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Coalition partners fail to agree solution for Special Court

Prime Minister Robert Fico submitted a draft bill to set up a specialised criminal court to the cabinet on Wednesday, May 27, despite failing to win support from his governing coalition partners at a meeting that took place shortly before.

Prime Minister Robert Fico submitted a draft bill to set up a specialised criminal court to the cabinet on Wednesday, May 27, despite failing to win support from his governing coalition partners at a meeting that took place shortly before.

The two coalition partners of Fico’s Smer party continue to oppose the creation of a specialised criminal court, to be based in Pezinok, intended to resolve the situation created by a Constitutional Court ruling last week stating that the existing Special Court is unconstitutional.

The condition that only judges granted security clearance by the National Security Authority to work with “strictly confidential” documents can serve in the Special Court would not hold for the proposed specialised court. The new court would also have a wider sphere of activity, including cases involving premeditated murder, subversion involving public procurement and public auctions, falsifying, changing and unauthorised production of money and shares, and abuse of authority by public officials.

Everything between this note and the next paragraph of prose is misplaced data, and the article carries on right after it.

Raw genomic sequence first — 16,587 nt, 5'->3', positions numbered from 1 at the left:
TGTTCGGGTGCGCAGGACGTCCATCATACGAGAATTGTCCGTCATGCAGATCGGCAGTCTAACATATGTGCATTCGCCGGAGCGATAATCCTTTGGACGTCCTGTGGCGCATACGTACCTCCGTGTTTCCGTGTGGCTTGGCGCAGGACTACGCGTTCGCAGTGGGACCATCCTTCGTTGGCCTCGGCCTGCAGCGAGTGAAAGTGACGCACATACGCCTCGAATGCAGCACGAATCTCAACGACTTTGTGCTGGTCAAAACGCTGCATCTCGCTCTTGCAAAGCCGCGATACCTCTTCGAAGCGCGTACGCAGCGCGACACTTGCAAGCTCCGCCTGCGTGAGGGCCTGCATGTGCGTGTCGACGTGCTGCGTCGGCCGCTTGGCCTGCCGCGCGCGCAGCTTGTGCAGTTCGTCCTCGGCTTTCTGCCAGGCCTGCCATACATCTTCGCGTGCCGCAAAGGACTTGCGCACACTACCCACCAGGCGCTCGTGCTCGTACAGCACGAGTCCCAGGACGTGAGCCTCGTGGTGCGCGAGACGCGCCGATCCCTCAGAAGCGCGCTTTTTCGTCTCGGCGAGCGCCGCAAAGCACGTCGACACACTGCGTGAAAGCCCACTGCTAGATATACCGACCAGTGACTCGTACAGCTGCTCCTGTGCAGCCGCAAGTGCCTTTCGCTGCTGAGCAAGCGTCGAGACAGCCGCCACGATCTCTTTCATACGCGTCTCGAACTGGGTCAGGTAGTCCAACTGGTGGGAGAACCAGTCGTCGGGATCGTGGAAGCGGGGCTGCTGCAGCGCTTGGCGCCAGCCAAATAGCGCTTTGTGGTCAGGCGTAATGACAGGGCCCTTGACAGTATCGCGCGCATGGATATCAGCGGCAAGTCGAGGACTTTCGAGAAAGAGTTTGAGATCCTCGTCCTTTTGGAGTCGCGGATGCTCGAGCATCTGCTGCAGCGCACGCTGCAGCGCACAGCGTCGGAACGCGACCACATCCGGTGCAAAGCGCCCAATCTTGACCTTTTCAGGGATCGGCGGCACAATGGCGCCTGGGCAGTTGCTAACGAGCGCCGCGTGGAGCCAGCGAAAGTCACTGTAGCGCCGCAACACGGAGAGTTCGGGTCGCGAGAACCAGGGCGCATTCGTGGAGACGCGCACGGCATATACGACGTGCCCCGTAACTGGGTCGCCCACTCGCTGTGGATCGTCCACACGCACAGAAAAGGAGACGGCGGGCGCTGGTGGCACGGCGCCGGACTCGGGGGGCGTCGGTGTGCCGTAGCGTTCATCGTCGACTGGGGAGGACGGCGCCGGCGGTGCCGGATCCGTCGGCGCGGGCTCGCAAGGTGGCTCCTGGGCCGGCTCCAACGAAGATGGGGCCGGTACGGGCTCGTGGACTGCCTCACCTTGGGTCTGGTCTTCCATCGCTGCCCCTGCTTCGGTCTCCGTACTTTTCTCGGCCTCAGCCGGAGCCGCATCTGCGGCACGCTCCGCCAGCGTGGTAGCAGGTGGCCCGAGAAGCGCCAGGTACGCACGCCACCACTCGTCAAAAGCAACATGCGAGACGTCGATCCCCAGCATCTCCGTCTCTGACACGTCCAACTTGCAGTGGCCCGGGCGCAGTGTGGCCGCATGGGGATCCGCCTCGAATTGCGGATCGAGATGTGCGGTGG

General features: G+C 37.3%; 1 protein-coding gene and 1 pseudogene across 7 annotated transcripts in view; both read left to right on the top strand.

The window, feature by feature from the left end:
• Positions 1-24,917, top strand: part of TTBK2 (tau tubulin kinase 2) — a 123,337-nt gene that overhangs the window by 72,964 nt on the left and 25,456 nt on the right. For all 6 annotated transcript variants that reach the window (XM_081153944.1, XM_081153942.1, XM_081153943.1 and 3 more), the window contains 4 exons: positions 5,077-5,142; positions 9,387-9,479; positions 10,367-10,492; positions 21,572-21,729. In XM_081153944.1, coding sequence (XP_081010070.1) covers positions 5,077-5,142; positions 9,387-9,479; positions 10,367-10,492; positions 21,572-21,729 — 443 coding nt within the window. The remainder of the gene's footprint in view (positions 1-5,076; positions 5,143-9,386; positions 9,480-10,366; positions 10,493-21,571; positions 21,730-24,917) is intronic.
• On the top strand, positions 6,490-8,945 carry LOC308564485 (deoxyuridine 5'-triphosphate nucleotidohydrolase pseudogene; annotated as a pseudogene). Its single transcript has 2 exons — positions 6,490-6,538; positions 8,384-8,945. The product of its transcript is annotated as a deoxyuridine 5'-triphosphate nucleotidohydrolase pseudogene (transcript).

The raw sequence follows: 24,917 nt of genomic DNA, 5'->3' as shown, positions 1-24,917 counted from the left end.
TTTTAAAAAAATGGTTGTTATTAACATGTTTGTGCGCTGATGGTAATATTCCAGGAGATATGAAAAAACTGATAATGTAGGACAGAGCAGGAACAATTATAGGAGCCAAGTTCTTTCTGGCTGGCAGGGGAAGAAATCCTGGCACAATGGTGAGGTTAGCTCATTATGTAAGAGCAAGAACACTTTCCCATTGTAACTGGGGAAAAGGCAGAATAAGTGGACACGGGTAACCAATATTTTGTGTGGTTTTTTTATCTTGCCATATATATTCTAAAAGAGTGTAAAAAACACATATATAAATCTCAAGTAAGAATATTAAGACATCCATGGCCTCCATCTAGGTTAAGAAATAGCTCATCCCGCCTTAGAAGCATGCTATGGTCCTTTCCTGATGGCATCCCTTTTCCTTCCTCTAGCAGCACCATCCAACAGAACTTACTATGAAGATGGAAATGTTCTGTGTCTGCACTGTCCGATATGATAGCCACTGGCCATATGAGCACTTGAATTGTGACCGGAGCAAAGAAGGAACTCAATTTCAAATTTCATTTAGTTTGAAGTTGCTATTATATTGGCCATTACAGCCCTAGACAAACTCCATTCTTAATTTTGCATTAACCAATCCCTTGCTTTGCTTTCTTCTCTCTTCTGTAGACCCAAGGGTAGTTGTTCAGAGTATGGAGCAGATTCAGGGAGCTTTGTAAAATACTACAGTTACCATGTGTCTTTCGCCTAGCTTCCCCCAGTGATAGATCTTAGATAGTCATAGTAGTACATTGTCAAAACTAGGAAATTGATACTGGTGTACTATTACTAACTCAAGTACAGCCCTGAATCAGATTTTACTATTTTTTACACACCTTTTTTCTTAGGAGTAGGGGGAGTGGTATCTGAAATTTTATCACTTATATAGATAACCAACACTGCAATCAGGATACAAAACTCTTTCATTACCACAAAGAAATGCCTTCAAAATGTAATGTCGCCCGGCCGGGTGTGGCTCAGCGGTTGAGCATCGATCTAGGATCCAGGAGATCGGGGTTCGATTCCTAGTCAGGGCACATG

“The parties of the ruling coalition have a different opinion on this matter,” Fico said following the cabinet meeting, adding that Smer still believes that the specialised character of the institution should be preserved, while incorporating all the reservations expressed by the Constitutional Court into a new law.

The Movement for a Democratic Slovakia (HZDS), whose MPs led the legal challenge to the existing Special Court, said it supports a different solution: the establishment of specialised senates at regional courts. It does not support the preservation of a specialised court in Pezinok. “If parliament passes the law in the proposed form, we will turn to the Constitutional Court again,” HZDS leader Vladimír Mečiar said. He admitted that if Smer voted with the opposition it would be a problem.

Concerning the issue of the Special Court, Anna Belousovová, the vice-chair of the third coalition party, the Slovak National Party, said it would support a solution which respected constitutionality in the establishment of any form of specialised court or special senate at regional courts. SITA

Compiled by Zuzana Vilikovská from press reports
The Slovak Spectator cannot vouch for the accuracy of the information presented in its Flash News postings.

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